"But if – if – you're in a situation as we were, where there were fundamental problems that had to be addressed, you've got to address the problems because you can't live with a dysfunctional system. And so it's not that we learned anything, it was we did what we had to do at the time, and obviously you look back over the last 6-1/2 seasons, the league is in a stronger position than it was when we started collective bargaining on that agreement."
BIG HOUSE CLASSIC
According to a report by MLive.com's Ansar Khan, the NHL, Detroit Red Wings and University of Michigan have solidified plans to hold the 2013 Winter Classic inside Michigan Stadium, which with an official capacity of 109,901 is the largest stadium in North America and the third-largest stadium in the world. The event would pit the Red Wings against the Toronto Maple Leafs and likely draw thousands of fans into Michigan from Toronto and Western Ontario.
As reported by Khan, a separate rink would also be constructed inside Detroit's Comerica Park that would house a Detroit-Toronto alumni game and potentially the Great Lakes Invitational, an annual late-December NCAA hockey tournament featuring Michigan, Michigan State, Michigan Tech, and an invited at-large team.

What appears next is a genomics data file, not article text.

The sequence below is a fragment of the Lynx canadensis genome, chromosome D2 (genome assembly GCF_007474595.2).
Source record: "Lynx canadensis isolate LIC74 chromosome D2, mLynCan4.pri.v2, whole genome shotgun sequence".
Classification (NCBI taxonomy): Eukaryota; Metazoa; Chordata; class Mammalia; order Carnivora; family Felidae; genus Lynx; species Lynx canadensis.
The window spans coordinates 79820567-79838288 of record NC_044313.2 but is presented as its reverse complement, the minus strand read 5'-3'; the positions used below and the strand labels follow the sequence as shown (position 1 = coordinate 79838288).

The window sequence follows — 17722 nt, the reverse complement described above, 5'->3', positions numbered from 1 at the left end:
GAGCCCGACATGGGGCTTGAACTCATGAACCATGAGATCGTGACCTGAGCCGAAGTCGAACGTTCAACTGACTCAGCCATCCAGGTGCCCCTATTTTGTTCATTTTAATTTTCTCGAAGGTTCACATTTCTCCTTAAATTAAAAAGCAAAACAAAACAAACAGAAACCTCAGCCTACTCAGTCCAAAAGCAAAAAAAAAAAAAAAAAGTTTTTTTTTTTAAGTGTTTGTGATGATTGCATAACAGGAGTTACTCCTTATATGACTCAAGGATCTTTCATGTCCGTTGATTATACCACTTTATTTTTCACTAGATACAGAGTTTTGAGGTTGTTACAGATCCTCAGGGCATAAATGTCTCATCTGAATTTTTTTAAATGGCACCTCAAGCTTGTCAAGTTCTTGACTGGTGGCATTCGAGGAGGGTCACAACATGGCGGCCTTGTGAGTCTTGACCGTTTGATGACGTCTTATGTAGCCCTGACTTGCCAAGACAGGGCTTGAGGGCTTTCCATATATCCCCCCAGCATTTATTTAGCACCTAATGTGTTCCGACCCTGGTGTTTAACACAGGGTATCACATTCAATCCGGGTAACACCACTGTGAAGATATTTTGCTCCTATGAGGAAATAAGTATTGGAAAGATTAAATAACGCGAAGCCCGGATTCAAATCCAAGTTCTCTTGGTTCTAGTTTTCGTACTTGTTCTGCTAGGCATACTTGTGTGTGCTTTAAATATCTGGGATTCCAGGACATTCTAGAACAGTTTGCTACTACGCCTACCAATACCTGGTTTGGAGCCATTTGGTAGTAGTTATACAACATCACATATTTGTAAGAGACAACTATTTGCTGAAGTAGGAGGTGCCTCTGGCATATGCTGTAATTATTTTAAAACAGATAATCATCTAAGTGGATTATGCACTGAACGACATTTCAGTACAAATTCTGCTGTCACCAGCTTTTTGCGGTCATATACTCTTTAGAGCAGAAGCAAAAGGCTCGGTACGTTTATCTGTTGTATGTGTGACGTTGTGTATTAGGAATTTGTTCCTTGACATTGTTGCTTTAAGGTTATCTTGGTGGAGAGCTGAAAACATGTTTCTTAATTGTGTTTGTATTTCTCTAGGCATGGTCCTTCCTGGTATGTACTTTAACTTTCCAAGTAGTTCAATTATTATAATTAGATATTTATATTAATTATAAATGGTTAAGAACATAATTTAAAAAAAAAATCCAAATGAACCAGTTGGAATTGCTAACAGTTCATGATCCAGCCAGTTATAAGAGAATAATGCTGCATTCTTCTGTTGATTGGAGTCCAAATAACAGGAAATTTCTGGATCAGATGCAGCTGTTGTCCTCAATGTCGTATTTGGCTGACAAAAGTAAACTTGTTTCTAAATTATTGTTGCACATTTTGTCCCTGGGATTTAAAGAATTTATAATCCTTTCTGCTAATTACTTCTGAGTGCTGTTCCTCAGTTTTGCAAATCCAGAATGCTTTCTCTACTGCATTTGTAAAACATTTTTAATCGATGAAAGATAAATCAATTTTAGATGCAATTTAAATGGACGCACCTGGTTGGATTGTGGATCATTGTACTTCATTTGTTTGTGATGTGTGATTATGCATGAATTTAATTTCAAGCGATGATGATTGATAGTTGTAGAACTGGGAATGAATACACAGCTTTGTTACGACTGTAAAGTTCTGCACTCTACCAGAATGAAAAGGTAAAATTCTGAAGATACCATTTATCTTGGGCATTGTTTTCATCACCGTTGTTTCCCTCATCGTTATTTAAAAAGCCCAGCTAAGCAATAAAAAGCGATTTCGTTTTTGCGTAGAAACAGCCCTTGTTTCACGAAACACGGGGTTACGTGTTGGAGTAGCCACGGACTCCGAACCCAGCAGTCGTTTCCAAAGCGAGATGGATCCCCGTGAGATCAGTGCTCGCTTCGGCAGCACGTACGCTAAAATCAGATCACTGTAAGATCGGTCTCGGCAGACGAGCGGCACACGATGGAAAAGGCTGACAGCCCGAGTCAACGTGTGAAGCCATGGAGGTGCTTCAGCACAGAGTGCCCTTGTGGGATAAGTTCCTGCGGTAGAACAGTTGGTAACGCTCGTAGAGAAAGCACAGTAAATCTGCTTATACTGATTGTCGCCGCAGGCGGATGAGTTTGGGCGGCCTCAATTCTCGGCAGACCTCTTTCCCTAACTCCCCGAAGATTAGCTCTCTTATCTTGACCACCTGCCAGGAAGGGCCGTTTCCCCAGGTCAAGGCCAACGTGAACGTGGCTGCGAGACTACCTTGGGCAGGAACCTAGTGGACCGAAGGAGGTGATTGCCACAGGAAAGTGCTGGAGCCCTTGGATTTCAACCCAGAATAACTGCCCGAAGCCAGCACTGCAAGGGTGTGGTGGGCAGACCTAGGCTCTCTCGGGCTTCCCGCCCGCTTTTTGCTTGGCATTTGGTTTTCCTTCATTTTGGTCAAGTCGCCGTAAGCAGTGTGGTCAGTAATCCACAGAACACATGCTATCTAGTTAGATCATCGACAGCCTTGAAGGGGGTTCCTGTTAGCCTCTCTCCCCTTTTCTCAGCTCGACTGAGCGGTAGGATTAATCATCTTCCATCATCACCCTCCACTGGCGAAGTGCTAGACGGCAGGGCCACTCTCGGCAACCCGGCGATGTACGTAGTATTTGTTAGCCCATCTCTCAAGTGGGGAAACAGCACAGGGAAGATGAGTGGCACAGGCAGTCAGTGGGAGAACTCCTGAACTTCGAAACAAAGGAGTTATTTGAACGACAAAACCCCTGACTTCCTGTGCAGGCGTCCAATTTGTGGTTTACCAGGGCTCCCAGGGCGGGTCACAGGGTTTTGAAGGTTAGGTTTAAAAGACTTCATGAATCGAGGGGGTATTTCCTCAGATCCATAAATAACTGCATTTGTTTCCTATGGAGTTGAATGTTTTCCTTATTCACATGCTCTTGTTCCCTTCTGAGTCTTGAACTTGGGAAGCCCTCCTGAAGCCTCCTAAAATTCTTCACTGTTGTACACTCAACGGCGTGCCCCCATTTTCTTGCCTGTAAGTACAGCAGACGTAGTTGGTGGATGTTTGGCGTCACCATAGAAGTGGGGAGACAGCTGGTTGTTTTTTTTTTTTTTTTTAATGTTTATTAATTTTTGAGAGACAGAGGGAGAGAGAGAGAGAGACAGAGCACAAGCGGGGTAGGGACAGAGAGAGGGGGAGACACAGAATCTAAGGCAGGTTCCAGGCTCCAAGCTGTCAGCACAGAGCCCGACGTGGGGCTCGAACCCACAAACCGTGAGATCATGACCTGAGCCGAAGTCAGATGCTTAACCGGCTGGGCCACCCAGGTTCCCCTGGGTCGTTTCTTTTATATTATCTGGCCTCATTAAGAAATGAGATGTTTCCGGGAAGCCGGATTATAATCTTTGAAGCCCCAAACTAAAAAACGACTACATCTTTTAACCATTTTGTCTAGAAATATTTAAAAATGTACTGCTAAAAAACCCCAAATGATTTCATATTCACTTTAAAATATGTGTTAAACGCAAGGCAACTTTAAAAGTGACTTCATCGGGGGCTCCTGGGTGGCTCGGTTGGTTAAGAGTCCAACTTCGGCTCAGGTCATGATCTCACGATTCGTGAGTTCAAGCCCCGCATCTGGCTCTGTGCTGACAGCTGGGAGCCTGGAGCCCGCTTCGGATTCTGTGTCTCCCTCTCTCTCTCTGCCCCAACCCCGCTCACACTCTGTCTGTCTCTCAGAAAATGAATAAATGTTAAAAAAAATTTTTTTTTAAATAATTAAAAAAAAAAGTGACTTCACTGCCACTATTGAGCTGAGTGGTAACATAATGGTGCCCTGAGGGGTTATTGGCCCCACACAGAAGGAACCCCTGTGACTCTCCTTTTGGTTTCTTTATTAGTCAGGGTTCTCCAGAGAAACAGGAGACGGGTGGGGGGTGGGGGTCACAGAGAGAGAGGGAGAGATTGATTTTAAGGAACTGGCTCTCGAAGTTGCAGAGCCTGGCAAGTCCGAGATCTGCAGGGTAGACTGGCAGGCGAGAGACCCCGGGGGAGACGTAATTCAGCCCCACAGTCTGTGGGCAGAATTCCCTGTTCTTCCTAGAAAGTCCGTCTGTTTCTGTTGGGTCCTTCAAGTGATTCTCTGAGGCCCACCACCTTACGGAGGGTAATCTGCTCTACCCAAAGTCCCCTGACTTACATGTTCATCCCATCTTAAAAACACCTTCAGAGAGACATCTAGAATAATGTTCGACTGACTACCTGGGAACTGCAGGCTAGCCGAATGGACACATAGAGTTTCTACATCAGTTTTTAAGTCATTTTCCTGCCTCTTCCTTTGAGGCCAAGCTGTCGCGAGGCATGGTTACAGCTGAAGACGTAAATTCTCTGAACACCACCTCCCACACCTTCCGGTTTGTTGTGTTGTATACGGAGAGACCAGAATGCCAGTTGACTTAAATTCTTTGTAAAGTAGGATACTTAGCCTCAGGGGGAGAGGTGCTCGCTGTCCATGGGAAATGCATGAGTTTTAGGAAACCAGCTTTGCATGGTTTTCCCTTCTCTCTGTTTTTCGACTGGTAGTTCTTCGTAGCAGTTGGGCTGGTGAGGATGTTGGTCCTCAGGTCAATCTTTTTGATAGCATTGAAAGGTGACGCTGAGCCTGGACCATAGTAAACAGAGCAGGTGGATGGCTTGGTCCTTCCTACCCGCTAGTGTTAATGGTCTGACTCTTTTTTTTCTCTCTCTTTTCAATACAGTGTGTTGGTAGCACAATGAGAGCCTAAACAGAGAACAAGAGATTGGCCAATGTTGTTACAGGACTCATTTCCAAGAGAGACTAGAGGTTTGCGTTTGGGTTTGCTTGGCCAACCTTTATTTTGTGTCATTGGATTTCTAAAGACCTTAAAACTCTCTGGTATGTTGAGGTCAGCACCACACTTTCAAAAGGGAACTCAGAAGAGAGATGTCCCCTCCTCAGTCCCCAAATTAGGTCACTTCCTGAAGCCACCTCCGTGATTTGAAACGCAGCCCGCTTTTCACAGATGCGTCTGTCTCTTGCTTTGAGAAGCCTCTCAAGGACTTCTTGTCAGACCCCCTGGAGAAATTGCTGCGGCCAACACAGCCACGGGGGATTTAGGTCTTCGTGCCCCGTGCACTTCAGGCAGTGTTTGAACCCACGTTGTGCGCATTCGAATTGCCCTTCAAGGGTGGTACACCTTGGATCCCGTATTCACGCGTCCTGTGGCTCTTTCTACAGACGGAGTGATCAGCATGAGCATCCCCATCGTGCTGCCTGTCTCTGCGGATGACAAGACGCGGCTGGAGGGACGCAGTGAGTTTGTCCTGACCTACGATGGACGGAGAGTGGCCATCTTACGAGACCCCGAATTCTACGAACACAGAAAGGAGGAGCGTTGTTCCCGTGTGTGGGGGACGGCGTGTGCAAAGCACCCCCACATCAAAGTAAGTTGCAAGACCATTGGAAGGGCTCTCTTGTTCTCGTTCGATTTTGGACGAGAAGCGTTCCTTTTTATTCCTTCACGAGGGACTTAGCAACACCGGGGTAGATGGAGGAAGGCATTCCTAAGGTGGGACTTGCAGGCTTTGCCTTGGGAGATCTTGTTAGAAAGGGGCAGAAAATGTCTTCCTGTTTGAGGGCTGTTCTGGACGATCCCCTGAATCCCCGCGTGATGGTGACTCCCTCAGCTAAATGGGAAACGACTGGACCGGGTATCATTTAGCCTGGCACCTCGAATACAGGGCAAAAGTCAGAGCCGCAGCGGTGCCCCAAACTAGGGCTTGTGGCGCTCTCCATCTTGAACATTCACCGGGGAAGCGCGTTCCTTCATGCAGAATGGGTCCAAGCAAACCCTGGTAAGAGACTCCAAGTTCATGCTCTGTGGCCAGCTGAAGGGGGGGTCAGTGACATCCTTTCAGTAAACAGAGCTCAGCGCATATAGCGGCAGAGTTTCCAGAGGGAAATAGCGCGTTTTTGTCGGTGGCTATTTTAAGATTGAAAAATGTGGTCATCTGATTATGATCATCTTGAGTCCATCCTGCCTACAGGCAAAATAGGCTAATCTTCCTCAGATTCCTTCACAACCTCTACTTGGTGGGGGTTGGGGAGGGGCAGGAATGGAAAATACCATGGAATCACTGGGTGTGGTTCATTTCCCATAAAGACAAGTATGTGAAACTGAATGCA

When asked about any impending announcement, Commissioner Gary Bettman implied that the timetable to reveal the 2013 Winter Classic would likely be moved up from previous seasons, admitting "I don't think the announcement will hold until the summer."
"The things that we're working on are closer than we've been at this point. But again, remember last year we were a little bit delayed because we had, what, three major events in six weeks. We had the two outdoor games and we had the All-Star Game. So we really weren't in a position to focus on it. But with All-Star coming up in a couple weeks, I think we'll be able to move the timetable up," Bettman said in Anaheim on Wednesday.
The game would mark the third time the event was held in a football stadium and would easily surpass the attendance record at a Winter Classic game, set in the inaugural 2008 event when 71,217 fans packed in Buffalo's Ralph Wilson Stadium to watch the visiting Penguins defeat the Sabres 2-1 in a shootout. Michigan Stadium currently holds the all-time hockey attendance record when an announced crowd of 113,411 flooded into Michigan Stadium to watch the Wolverines defeat the rival Spartans on December 11, 2010, an event dubbed "The Big Chill".
Michigan State also proved to be a trend-setter, hosting the Wolverines at Spartan Stadium in front of 74,544 fans on Oct. 6, 2001. "The Cold War" ended in a 3-3 tie when Spartan forward and current Winnipeg Jet Jim Slater scored to tie the game with 47 seconds remaining. Mike Cammalleri (Michigan / two goals), Duncan Keith (Michigan State) and Adam Hall (Michigan State) also scored in the historic game.